Born into a family of chefs, Gwennon Teng found her own niche in the F&B industry.
Facing a fork on her career path, without an inkling of what to do next, Gwennon Teng, decided to draw closer to God and enrolled herself at City Harvest Church’s School of Theology in 2006.
During this time, some of Gwennon’s friends advised her to pursue a culinary career given her penchant for food. She was not convinced until she heard one of the SOT guest lecturers’ opening statement to his whole week of teaching, that “food is an expression of love” and proceeded to teach using food as an analogy.
“Food has always given me joy and I love to make food for my loved ones. But hearing it this way, it felt like God was giving a nod to my next step,” Gwennon admitted. The Building and Real Estate Management graduate then decided to enrol herself at the At-Sunrice GlobalChef Academy three years after graduating from SOT, during which she met many inspiring culinary giants such as Daniel Boulud, Christophe Megel, Pierre Hermé, and Julien Bompard.
Armed with a Diploma in Culinary Arts a year and a half later, Gwennon took the plunge into the culinary world. Her journey began at Brasserie Wolf, one of Singapore’s award-winning French bistro as an intern. Seven years later, Gwennon saw herself helming the kitchen at Jones the Grocer @Mandarin Gallery, as Head Chef. More opportunities came and Gwennon took them up as she continued to sharpen both her culinary skills and business acumen.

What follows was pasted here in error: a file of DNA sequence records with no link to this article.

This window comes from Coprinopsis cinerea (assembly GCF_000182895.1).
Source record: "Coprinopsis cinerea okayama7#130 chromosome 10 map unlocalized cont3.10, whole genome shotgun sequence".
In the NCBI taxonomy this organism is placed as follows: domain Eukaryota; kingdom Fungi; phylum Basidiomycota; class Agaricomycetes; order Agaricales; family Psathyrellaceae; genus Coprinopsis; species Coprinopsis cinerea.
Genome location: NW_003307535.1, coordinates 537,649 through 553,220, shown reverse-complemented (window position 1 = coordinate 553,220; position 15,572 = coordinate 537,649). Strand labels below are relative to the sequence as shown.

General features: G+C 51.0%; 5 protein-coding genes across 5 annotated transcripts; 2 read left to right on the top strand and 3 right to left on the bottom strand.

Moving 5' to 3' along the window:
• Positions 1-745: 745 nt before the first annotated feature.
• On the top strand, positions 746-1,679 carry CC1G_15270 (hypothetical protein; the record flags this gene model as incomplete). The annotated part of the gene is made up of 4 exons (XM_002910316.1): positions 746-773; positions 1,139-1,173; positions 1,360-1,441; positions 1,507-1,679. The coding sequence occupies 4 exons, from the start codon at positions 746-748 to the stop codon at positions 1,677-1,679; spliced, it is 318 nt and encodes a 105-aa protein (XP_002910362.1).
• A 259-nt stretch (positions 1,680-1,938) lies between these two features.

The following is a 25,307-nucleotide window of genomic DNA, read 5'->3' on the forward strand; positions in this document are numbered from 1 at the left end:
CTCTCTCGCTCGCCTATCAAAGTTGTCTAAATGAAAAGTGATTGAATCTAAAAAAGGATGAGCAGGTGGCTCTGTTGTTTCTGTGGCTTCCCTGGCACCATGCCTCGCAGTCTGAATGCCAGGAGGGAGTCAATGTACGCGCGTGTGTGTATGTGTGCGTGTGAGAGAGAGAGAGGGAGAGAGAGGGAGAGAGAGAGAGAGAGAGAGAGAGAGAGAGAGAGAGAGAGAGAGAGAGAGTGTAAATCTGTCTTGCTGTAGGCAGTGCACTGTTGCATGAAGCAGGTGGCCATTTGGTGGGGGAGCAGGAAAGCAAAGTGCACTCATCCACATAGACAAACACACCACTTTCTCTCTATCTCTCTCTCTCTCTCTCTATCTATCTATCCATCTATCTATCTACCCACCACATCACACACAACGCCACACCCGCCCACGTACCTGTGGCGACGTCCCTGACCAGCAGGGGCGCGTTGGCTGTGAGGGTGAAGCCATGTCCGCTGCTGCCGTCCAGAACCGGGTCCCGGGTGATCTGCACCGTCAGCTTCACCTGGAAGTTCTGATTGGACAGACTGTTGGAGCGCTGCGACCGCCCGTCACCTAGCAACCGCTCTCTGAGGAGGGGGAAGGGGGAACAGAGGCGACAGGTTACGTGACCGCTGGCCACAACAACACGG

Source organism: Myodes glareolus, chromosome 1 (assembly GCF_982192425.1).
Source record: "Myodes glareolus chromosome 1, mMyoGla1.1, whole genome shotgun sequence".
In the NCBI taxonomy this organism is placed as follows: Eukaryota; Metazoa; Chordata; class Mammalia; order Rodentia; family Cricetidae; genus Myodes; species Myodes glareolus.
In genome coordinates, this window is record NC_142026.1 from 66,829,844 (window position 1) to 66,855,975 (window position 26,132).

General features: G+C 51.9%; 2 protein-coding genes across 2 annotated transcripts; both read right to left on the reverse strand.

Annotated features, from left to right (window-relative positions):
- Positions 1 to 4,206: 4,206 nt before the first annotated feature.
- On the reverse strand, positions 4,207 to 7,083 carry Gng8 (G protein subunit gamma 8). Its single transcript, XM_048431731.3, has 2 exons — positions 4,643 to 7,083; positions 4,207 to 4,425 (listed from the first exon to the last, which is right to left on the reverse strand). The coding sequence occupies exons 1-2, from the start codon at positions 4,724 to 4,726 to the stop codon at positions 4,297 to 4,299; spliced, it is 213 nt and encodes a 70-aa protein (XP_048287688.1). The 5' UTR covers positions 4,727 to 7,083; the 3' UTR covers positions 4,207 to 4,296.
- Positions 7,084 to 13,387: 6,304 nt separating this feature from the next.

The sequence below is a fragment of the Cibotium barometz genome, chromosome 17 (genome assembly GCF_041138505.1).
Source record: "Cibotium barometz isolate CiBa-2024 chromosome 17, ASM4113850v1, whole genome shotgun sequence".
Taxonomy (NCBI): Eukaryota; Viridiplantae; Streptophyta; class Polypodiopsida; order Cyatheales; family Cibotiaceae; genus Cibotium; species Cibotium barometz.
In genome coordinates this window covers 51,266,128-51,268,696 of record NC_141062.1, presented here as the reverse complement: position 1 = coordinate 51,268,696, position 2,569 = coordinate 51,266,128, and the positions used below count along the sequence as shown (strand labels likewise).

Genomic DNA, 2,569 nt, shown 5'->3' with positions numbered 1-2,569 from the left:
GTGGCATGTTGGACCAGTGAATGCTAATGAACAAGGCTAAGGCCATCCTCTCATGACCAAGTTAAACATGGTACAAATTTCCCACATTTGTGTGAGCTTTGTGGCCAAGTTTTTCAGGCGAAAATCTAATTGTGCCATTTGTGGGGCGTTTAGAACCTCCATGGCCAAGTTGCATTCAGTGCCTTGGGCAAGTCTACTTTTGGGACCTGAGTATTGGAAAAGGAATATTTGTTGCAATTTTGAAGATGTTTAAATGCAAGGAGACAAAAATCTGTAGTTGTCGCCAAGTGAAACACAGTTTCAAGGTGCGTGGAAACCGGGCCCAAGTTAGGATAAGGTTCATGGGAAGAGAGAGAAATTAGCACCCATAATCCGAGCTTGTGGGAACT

CONTINUING HER FATHER’S BUSINESS
Growing up in a family of cooks, Gwennon was no stranger to cooking for people. Her parents have been running Dong Ji, a well-loved char kway teow stall at Old Airport Road Food Centre, for many years, and Gwennon had grown up helping them. When her father had to go for surgery in 2018, it suddenly dawned on her that perhaps it is time to help in the three-generation family business.
“Cooking char kway teow requires a lot of skills, techniques, and experience. Because of its complexity, few are willing to go into this business and it is quickly becoming a dying trade in Singapore. It takes time to learn, and if I don’t start now, the skills that my Ah Gong passed down to my father will fizzle away,” Gwennon recounted how she made the decision to share the business’ responsibility with her parents.
“It was tough for the first two years, but Chef Daniel Boulud’s advice that ‘chefs must learn to control fire’ stayed with me since I met him at the Academy, and that helped me through the innumerable plates I had to fry.”
THE JOURNEY OF STARTING OUI CHEF
When the COVID-19 pandemic hit Singapore, Gwennon realized that some of her friends in Food and Beverage industry were severely affected. At that time, she already had the idea to create a new venture, offering food that most people love yet are too tedious to make. Having the support of two ex-colleagues, the trio decided to start the new business to help their friends in the F&B industry tie over the unpredictable period.
Enter Oui Chef in May 2020–a food business offering well-loved food items usually accessible at restaurants, such as cottage pie and caramelized onions, run entirely on social media. The name bears their collective hope to relive the fond warmth and unity of their previous “kitchen Ohana” they had bonded over. The word Ohana in Hawaiian means “family”.
All was well as Gwennon juggled both her family business and Oui Chef, until a curveball came unexpectedly in the form of endometrial cancer, within the same month she started the new business.